To address the dangers caused by the rapid forest devastation, the Office of Emergency Services and Cal Fire created the Tree Mortality Task Force with the aid of the governor's office. Made up of state and federal agencies, local governments, and energy companies with interests in the area, the force initially focused on the hardest-hit areas, but as the mortality continued to spread, so did their efforts. The US Forest Service has been coordinating with the task force, and says "the current focus is on reducing risks and prioritizing efforts in areas where dead and dying trees pose the greatest risk to life and property." The task force is most often found performing one of two tasks: tree felling and prescribed burns.
The risk of falling trees doesn't just plague residential communities; tourism has also been affected. In 2015, the US Forest Service was forced to close the famed Trail of 100 Giants in Sequoia National Forest — a hiking trail that includes around 125 giant sequoias, some estimated to be nearly 1,500 years old — amid concerns that dead trees along the trail were at risk of falling on hikers. Luckily the giant sequoias themselves haven't been affected.
The task force targets trees that are most likely to fall on homes and power lines, and to block roads. According to a report from 2017, the task force has removed more than 840,000 trees since 2015. Once cut down, the logs are transported to Sierra Forest Products sawmill. When the sawmill was founded 60 years ago, there were seven others servicing the national forest area, but as federal rules became more restrictive over the past few decades and other mills closed, they're now the last operating mill in the area. They've been unable to keep up with the tremendous demand.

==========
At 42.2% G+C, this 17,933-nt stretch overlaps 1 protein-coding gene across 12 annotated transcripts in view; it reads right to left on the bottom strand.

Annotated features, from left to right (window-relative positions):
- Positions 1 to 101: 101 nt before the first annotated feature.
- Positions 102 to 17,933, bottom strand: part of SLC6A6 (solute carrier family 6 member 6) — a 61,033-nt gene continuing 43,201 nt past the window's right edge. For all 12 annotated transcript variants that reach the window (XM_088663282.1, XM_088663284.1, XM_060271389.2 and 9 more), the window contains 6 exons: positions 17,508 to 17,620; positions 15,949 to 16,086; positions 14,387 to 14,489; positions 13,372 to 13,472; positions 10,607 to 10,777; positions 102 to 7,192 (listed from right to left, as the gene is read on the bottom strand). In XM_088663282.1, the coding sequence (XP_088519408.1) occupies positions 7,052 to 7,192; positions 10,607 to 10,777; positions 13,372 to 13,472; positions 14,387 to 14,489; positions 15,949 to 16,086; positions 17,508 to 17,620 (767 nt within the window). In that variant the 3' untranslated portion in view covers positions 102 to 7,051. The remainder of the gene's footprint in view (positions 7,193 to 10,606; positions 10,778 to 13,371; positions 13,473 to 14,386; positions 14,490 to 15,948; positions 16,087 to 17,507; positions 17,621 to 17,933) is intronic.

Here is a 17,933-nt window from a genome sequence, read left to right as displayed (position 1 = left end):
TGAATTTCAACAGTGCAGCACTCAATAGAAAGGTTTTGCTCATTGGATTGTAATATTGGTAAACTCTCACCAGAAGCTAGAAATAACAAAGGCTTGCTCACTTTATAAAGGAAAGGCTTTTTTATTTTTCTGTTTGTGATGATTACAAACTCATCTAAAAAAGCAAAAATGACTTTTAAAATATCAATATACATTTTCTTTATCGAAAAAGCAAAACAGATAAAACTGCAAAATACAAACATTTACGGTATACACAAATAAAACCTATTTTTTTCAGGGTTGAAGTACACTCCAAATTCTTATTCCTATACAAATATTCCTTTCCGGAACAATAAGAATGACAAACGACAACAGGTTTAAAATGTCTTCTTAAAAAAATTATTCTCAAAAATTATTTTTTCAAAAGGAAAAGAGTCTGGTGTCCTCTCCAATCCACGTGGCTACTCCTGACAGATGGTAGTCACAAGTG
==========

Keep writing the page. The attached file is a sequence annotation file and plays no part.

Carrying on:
As ubiquitous as the sound of chainsaws wherever the task force is working is the smell of smoke from prescribed burns. These controlled fires are purposely lit to reduce "excessive amounts of brush, shrubs and trees," meaning healthy trees will face less competition for water and other natural resources. Utilizing computer models to predict the best conditions for initiating a prescribed burn, they are avoided when the weather is too wet, too dry, or too windy, which would give task force members less control. Although there remains a split among experts regarding the necessity and benefit of prescribed burns, the task force hopes its careful burning of dry brush and dead trees will aid forests in their regeneration and a return to a resilient and balanced ecosystem.
Even while taking into account the dropping drought levels in California due to a significant amount of rainfall in 2017, the state is by no means out of the woods. This year was off to a much warmer and dryer start, with record-setting temperatures in February and the second-driest winter on record. Until more effort and energy is put into combatting the effects of climate change, the intensity and scale of the state's wildfires will remain unavoidable. By the same logic, as long as the trees in California's dense forests remain weakened by competition for water and embattled by bark beetles, they will suffer continued mortality at levels never before seen.
Smith, who has been working for the Forest Service since 1990 and has experienced other droughts, as well as high levels of tree mortality in the state in the past, said this time is different. "However, I had never seen such high levels of Ponderosa Pine and Sugar Pine mortality as I have observed over the past several years," she said. "Sugar Pines are my favorite trees in the forests, so it was and still is extremely sad for me to see how many large majestic pines were killed during this event, and to realize how long it is going to take to have similar size trees back in those areas — it won't be during my lifetime."